Page:Folk-lore - A Quarterly Review. Volume 14, 1903.djvu/127

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Reviews. in

The Edda : II. The Heroic Mythology of the North. By Wini fred Faraday, M A. (^Popular Studies in Mythology, Romatice, and Folklore. No. 13.) D. Nutt. 6d. net.

This brochure completes Miss Faraday's study of the poems of the Edda begun in No. 1 2 of the series ; and the two numbers can be heartily commended both to the casual reader who wishes to gain a general knowledge of the subject and to students wanting a handy guide to it. Beside the lays collected by the compiler of the Edda, Miss Faraday adds to the usefulness of her work by including a review of some other Scandinavian poems and legends, such as the Angantyr lays and the story of the Everlasting Fight, which escaped his net. The various lays are clearly and concisely analysed by Miss Faraday and the discrepancies between them pointed out, while her remarks on the problem of their origin and of the relationship of the various versions, Anglo-Saxon, German, Scandinavian, of which we have record, sufficiently indicate the main points and difficulties of the question. Miss Faraday's own views on the subject are indicated without bias. The biblio- graphical references on this head might with advantage have in- cluded Professor's Bugge's The Home of the Eddie Foe?ns (Grimm Library). The note on page 55, acknowledging Miinch's ingenuity in identifying with Odin the old man who received Sinfjotti's corpse into his boat, is surely a superfluous tribute, as the identity must be obvious to every one who has made any study of the subject. It may be well to warn the general reader that lovers of the old Norse mythology will not entirely agree with Miss Faraday's literary estimate, expressed in another note on the same page, of ^Vagner's handling of the old legends in his Ring des Nibelungen. In his endeavour to weld the Divine and the Heroic myths into an organic whole, Wagner has in many points degraded the former without any compensating gain to the latter. — A. F. Major.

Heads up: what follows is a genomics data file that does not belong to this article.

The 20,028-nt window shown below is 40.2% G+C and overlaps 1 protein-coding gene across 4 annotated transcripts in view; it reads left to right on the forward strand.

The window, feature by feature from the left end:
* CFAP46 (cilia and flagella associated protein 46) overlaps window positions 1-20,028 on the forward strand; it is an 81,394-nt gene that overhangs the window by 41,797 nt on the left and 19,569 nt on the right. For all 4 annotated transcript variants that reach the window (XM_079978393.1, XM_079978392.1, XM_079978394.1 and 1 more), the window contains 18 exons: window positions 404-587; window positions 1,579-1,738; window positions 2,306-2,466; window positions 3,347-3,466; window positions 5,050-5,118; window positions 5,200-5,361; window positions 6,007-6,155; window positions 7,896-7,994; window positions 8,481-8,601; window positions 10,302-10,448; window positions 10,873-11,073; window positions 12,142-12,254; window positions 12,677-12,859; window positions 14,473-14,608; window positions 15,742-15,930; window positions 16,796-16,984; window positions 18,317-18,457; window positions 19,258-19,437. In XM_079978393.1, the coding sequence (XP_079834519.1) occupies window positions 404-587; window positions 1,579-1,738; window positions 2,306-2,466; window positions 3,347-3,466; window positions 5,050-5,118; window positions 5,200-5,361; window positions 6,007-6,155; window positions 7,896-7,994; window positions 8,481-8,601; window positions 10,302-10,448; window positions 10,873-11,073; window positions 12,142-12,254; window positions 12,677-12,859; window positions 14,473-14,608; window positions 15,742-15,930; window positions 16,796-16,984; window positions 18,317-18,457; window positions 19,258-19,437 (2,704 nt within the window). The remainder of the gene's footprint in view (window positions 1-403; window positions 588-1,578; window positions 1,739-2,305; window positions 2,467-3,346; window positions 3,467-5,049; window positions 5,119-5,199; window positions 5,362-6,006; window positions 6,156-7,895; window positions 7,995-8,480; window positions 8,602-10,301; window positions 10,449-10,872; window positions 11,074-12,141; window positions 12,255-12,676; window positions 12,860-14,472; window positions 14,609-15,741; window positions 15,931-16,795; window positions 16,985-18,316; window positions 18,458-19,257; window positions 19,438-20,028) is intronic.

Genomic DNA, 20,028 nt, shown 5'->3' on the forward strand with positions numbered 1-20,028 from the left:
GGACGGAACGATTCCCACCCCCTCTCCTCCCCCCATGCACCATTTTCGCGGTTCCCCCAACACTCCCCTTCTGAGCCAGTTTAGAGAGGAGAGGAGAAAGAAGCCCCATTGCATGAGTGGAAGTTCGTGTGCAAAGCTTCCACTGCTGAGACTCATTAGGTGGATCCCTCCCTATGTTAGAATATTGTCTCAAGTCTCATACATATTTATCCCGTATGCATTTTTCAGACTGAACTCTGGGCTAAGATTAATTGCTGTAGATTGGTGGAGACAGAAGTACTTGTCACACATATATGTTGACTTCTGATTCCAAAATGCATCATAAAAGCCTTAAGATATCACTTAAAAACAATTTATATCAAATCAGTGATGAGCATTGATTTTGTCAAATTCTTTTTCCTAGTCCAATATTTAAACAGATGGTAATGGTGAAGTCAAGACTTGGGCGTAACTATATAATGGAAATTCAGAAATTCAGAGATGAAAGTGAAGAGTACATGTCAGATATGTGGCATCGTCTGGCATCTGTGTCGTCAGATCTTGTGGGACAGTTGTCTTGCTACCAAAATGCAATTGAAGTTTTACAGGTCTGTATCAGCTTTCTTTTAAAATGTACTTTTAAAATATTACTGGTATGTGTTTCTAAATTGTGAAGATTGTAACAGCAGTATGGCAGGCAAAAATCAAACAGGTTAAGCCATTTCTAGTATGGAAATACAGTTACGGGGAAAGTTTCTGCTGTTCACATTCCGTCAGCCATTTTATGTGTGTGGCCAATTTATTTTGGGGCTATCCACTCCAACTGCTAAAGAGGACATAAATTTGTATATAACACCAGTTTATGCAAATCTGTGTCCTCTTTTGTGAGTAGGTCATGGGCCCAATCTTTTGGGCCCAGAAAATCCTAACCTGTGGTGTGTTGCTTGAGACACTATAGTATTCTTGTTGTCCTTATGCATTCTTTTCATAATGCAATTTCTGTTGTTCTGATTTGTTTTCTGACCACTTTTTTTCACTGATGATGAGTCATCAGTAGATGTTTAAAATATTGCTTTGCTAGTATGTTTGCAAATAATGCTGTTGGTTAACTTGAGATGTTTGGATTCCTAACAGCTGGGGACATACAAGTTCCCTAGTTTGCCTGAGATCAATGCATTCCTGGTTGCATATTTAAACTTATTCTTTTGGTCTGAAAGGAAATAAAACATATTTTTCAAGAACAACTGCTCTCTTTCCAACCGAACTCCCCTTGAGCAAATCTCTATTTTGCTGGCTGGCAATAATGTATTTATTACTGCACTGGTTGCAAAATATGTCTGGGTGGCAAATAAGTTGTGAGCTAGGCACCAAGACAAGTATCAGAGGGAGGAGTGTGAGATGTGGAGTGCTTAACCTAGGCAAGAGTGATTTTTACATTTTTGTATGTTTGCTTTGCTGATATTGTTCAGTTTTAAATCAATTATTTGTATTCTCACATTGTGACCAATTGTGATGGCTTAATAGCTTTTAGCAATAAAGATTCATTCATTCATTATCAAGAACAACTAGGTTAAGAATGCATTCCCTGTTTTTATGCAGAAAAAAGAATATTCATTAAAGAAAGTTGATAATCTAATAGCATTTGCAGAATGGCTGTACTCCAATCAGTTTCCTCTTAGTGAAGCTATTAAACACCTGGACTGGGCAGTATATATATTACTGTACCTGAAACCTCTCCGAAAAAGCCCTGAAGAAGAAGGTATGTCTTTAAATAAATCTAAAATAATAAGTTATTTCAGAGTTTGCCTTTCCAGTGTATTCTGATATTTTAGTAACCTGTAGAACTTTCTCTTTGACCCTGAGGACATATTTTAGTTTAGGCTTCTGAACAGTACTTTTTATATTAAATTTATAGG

Folktales fro7n the Indus Valley. Edited by W. Crooke. Reprinted from the Indian Antiquary. Bombay. 1902.

These eighteen stories are edited and retold by Mr. W. Crooke, from the collections of Mr. T. L. Barlow and Major F. McNair, who gathered them in the village of Ghazi, near Atak.

Most of them are slightly didactic, even where (as in No. vii.) the moral is obviously dragged in to excuse the shrewd Northern